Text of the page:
Collaborative Family Law
COLLABORATIVE FAMILY LAWYER
Phyllis Rubenstein has been representing people in family matters without court litigation or intervention since 2004. A leader in the practice of collaborative family law in Vermont, she offers a wide range of collaborative and negotiation alternatives to effectively help separating and divorcing clients reach fair and mutually-acceptable solutions about legal, financial and parenting issues in a respectful and dignified manner.
Ms. Rubenstein is a former chairperson of the Vermont Bar Association Family Law Committee. She helped found and was co-chairperson and/or chairperson the Vermont Bar Association Section of Collaborative Law for many years. She is currently a member of the Section and a member of the International Academy of Collaborative Professionals. She regularly attends and/or presents at collaborative family law conferences.
WHAT IS COLLABORATIVE LAW
Collaborative Law is a relatively new option for couples to resolve disputes respectfully and fairly without going to court. The aim of the collaborative process is to help couples focus on their most important goals, such as protecting children or providing each spouse with financial security. The end result is more efficient and productive.
In collaborative law, each spouse hires a specially-trained collaborative lawyer.They may also hire a specially-trained mental health professional and/or financial planner Both spouses, their lawyers and other professional team members sign an agreement, which establishes the ground rules for the collaborative process, such as sharing relevant information, maintaining confidentiality, treating each other respectfully and hiring other neutral professionals jointly. The key to collaborative law is that the spouses, their lawyers and other neutral professionals agree not to use the court as a decision maker or to threaten to file an action in court.
Through a series of team meetings, both spouses, their lawyers and other professionals identify common goals, share information, brainstorm options and reach agreement on a divorce settlement. While each lawyer continues to give advice and assistance to his or her client, the lawyers also establish a safe place for open and honest discussion about difficult issues and facilitate healthy communication. The mental health professional provides invaluable expertise in understanding the emotional undercurrent and maintaining health dialogue. The financial professional helps the spouses gather and evaluate financial information. At the conclusion of the process, the spouses sign the Divorce Agreement and other paperwork, prepared by the attorneys, which is then submitted to the court. The court will issue a Final Divorce Order without either spouse ever appearing in court.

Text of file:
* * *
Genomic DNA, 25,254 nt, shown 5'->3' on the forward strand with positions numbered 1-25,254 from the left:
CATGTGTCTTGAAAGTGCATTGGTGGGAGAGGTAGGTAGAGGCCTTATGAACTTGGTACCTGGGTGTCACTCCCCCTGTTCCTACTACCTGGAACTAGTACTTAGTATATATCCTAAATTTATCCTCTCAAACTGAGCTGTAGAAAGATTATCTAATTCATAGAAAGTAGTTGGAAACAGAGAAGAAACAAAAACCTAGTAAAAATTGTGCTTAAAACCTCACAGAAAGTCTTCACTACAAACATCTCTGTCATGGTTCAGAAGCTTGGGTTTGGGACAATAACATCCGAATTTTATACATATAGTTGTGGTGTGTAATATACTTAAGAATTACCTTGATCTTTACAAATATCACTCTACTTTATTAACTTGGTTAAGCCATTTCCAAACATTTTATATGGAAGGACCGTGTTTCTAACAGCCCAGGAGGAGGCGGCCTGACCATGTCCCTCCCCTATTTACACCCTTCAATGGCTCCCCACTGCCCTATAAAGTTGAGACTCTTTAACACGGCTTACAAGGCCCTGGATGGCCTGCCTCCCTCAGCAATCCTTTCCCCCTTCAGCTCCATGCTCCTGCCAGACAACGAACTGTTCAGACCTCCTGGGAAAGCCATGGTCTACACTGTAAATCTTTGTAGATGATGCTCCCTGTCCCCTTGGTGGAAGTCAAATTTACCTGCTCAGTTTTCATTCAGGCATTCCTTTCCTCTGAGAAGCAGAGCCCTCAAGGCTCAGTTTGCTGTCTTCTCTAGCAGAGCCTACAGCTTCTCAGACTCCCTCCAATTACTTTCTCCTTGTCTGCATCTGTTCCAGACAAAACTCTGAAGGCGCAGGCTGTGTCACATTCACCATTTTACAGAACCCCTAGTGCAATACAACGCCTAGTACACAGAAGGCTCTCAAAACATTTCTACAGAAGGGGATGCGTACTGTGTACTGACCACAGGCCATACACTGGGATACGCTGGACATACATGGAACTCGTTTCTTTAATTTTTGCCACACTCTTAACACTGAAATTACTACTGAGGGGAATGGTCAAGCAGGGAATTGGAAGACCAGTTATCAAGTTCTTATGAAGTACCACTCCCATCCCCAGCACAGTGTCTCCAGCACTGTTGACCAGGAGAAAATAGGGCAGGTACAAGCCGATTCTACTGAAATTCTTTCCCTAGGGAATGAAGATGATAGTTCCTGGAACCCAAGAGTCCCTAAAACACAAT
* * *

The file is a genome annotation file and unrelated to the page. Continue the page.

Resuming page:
There are many benefits to collaborative law. Unlike litigation, where the process is dictated by the inflexible time frames of the court and decision-making is left to judges, you and your spouse have greater control over the process and the outcome. Instead of the win-lose court setting, the collaborative team ensures that both you and your spouse work together, towards mutually beneficial solutions. Since the threat of court is removed, there are tremendous opportunities for creative problem solving and the ability to reach a resolution that maximizes the well-being of all concerned. In cases with children, families are not destroyed and the children are protected from custody battles and conflicts between their parents. No one needs to undergo the trauma of court hearings or even attend court proceedings. Cases resolve more quickly and the process costs less than typical litigation. Finally, you and your spouse will develop a framework for effectively communicating your concerns and goals that may have a positve application outside of the divorce.
OTHER NON-ADVERSARIAL OPTIONS
Ms. Rubenstein also represents family law clients who wish to resolve issues amicably and respectfully through mediation and/or negotiation. In many situations, one spouse is represented by Ms. Rubenstein and the other spouse either is unrepresented or retains a lawyer to review settlement offers and other paperwork. When a resolution is reached in this way, spouses without children may avoid all court appearances. If there are minor children, the spouses must attend the final hearing.
Ms. Rubenstein represents family law clients at an hourly rate. She will quote you a retainer at your initial office consultation based upon the complexities of your particular case. The retainer is an approximation of your total legal costs, which is to be paid in advance. The monies are deposited into an attorney trust account.
IN THE NEWS
Ms. Rubenstein wrote an article published in the Fall 2010 issue of The Vermont Bar Journal, "Collaborative Law: Effectively Resolving Conflict Without Going to Court." To read the article, go to http://www.vtbar.org/Images/Journal/journalarticles/fall2010/ADR.
Ms. Rubenstein was interviewed by The Bridge, a weekly Montpelier newspaper. To read the January 2009 interview, go to http://www.montpelierbridge.com/jan8-09Bridge_1-8.pdf. The Bridge published an interview of Julia Gresser, LCMHC, a Richard Witte, Ph.D., in January 2014 by Joyce Kahn, entitled "Collaborative Law Process: A New Paradigm for Divorcing Parents."